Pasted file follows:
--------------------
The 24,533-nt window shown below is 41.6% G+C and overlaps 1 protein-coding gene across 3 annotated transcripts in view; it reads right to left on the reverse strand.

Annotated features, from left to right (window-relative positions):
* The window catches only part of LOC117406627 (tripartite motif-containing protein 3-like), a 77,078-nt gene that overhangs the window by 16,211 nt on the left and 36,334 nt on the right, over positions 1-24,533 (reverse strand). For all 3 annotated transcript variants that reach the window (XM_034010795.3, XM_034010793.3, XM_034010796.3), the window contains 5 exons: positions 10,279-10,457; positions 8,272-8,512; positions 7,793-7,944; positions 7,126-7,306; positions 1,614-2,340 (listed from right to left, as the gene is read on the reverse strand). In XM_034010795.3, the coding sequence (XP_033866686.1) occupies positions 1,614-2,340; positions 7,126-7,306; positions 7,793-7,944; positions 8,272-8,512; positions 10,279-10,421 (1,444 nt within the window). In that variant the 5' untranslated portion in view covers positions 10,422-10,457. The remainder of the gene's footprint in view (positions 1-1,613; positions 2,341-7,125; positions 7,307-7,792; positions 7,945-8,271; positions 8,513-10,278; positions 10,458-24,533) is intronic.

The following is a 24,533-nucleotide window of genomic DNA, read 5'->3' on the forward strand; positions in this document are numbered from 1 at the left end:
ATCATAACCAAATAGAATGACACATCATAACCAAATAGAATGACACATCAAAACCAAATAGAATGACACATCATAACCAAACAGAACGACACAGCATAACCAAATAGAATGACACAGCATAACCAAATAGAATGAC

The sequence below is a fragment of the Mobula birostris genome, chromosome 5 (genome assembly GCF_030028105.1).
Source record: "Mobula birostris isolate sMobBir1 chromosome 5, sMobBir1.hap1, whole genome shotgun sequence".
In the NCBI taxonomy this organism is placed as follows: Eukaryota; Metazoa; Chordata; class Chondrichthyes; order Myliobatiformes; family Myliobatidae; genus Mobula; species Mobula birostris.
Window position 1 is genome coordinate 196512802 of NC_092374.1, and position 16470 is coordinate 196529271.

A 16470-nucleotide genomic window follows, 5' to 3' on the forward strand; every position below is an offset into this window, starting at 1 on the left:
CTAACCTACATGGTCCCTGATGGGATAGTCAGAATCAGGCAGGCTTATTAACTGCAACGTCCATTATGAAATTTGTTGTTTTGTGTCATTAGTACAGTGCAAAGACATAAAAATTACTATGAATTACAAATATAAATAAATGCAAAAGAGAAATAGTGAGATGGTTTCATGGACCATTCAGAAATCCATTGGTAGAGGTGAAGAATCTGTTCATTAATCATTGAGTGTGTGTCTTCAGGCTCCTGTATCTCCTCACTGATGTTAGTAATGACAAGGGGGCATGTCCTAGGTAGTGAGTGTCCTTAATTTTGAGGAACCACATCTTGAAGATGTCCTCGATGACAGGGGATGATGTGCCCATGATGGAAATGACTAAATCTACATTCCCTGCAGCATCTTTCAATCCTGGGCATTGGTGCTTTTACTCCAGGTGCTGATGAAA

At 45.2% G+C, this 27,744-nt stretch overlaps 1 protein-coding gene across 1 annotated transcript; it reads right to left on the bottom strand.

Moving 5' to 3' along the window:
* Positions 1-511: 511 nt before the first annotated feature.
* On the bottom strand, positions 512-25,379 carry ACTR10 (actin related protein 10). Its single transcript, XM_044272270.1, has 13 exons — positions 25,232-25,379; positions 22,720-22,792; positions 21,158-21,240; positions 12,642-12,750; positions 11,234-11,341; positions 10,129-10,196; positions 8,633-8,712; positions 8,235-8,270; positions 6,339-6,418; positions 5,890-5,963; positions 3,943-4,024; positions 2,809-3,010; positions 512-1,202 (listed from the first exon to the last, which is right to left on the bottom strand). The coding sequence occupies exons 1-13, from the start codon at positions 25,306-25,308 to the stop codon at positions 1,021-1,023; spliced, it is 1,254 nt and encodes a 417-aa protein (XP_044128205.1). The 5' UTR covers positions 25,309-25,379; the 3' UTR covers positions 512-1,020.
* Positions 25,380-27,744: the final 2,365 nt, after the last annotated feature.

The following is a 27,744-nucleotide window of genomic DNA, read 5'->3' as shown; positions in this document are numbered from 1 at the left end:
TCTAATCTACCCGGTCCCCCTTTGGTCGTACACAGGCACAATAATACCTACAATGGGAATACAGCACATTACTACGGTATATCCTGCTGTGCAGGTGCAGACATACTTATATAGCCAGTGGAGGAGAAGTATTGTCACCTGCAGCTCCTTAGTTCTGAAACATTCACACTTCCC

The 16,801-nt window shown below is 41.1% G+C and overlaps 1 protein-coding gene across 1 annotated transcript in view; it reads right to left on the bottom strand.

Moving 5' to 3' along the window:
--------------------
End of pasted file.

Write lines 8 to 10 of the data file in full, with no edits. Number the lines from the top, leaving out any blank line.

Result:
In the NCBI taxonomy this organism is placed as follows: Eukaryota; Metazoa; Chordata; class Chondrichthyes; order Myliobatiformes; family Myliobatidae; genus Mobula; species Mobula birostris.
Window position 1 is genome coordinate 196512802 of NC_092374.1, and position 16470 is coordinate 196529271.

A 16470-nucleotide genomic window follows, 5' to 3' on the forward strand; every position below is an offset into this window, starting at 1 on the left: